first thought is usually, gosh, I guess I know why this patient didn't go to Goldfarb is can we find a way to not be surgery? Usually, you know, honestly, it's my default for thumb, CMC. You know, and I've, you know, as I've become more experienced with, you know, just surgery in general, you know, I think that I tried to minimize surgery, if we can on certain patients, and some patients just really want to get at it and do it, other people are going to be a little slow to recover, so to say. So I'm very honest about the conversation with them about how long it takes to get over the surgery. And we talked about that paper we've written in the past, about how long it takes, and it takes longer than everybody wants. And that sometimes scares people away. To be very honest with you, you don't want to scare them, but you do have to be honest. And then in terms of looking at the thumb itself, sometimes you can tell when they've got that really flexed metacarpal head, and that tipped over deformity, and then you start to see the Z deformity happen at the MP joint. And, you know, one of the things I always try to dictate and also talk to our residents and fellows about is what's going on with the MP joint. Did you look at the MP joint, you know, before we indicate this patient for surgery, because once you start to see some extension? posturing, I guess I'll call it at the MP joint, then I start to get worried about you know, if we address only the CMC joint, what's going to happen to the MP joint are we going to, are we going to potentially worsen the deformity?

Charles Goldfarb:

Yeah. And so I agree with everything you said, I guess I'll add a little more flavor, or I guess my perspective. So when I think about severe CMC arthritis, the base of the metacarpal subluxation dorsally, almost always, that's the pattern of the arthritis that develops that

Chris Dy:

because of the so called Peak ligament is intact and it's pulling the they're allowing it to escape what I deeply believe that or do we believe AB lads newer work showing that you know, it's not the big ligament that matters as much?

Charles Goldfarb:

I'm not sure it's the big ligament that just doesn't make enough sense. I do think there's, you know, there are obviously reasons that women develop arthritis more than men at this joint, although it's obviously not exclusive. I don't know that I understand it. And I'm happy there are people like me, lad that like to delve into the the why the what is as that metacarpal subluxation dorsally, what tends to happen is the thumb also at ducks, and is drawn towards the index metacarpal. So that creates its own set of problems in the way I try to keep things simple. And tell me you're gonna laugh at me probably. But the way I think about it is all of a sudden you have a thumb that is 80 ducted. And if you were showing this for YouTube, if you try to then grab that soda can with 80 ducted, thumb, you can't get the soda can in there. And so patients that have at least some degree of laxity will break at the MP joint, they'll hyperextend the MP join. So the metacarpal instead of being straight is now tilted. So the base the metacarpal is up, the head is down and you can get the Z deformity where the proximal phalanx then hyperextend at the MP joint and so you get this MP instability because of your CMC instability, which allows patients to sort of function while their arthritis is progressing.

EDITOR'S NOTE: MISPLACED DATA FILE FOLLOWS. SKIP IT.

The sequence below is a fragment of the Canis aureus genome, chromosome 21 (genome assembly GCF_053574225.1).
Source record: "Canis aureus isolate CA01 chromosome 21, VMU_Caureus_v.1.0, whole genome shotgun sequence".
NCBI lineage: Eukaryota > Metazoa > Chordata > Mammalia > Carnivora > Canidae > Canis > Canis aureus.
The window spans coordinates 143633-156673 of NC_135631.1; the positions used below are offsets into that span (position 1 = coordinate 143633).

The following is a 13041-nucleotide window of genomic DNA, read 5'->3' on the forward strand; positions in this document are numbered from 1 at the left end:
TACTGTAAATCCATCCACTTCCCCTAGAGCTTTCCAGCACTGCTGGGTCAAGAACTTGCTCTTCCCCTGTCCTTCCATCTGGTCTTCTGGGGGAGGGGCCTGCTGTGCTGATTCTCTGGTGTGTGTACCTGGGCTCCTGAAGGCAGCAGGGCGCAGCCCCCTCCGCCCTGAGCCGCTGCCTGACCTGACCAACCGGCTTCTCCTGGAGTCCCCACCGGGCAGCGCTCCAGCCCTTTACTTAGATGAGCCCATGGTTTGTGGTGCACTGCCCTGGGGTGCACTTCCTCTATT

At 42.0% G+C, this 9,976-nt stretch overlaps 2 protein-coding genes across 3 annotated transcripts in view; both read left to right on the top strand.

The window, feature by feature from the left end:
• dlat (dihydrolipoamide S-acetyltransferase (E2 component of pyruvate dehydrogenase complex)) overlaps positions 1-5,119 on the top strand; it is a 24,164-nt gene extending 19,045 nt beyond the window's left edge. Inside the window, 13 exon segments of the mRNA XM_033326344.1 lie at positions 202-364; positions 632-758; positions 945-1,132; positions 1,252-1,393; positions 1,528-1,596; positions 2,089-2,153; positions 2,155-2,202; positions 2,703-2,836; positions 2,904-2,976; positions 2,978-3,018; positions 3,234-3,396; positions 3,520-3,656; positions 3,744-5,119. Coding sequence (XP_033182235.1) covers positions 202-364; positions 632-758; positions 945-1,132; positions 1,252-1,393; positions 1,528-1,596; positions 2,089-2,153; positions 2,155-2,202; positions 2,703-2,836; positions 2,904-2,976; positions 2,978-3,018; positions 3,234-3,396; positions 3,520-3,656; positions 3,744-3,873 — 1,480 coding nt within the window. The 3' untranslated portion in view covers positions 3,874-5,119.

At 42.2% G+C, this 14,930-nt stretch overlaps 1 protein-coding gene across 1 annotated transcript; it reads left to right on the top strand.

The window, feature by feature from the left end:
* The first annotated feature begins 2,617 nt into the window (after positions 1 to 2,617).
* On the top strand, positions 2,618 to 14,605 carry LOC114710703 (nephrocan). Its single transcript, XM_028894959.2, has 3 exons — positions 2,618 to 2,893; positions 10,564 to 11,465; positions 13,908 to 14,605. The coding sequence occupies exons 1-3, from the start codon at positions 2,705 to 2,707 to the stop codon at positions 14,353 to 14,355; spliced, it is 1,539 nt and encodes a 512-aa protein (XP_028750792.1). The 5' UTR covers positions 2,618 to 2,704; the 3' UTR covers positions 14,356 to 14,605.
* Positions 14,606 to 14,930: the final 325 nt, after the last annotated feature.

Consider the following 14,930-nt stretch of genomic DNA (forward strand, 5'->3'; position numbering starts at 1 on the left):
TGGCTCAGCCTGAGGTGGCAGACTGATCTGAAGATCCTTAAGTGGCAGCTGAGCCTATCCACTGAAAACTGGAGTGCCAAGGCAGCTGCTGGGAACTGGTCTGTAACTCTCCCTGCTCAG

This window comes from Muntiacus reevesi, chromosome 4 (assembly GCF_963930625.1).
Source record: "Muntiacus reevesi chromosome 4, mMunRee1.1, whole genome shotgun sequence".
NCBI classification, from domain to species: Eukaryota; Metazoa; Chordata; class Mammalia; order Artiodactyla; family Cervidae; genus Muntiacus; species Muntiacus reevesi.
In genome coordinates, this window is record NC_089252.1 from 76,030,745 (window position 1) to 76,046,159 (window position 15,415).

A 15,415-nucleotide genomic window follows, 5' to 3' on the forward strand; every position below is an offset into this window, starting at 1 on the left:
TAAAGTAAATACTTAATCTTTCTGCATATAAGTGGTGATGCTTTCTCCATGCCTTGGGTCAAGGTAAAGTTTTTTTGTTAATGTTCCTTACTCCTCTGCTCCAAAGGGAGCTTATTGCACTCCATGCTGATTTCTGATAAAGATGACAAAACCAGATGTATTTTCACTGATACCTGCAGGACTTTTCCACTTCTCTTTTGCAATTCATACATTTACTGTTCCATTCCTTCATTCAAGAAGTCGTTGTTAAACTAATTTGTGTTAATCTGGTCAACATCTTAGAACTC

Chris Dy:

Yeah, I think about it similarly. But I think that the way you described it is perfect. You know, what happens if you don't address the MP joint? And you just do say you do your standard CMC surgery, whether that's a suture suspension like Jeanne Delson yori or it's a lrti, Burton Pellegrini or your expensive suture tape suspension.

Charles Goldfarb:

The one thing is clear, if you don't address it, even if you help the pain, and you will help the paint that seems to join, most patients will not be happy. That is a significant can be a significant deformity. So I think one way or another, you have to address it, and you should start with therapy. You know, I think if some patients if it's not too advanced arthritis, but let's say as a ligament as the wax patient, their arthritis is in terrible, then I think you start as Macy has informed us on this before you should start with therapy and try to help with the position of the CMC joint therefore the position of the NP joint and maybe just maybe you can minimize this problem. But if you go to surgery,

Chris Dy:

well hold on a second. I do like a I agree with you entirely and our therapy colleagues are invaluable for that for that particular issue. And I like an MP joint customer orthosis Sometimes to really get the MP join into least neutral or some flexion. To see if you can control that. You know, are there are there? What's your threshold to address the MP joint in surgery? Versus just doing a thumb, CMC? So say you've gotten some reasonable improvement with therapy of the position of the MP joint? Are you done just doing your standard CMC surgery? Or do you do anything differently in that surgery to?

Charles Goldfarb: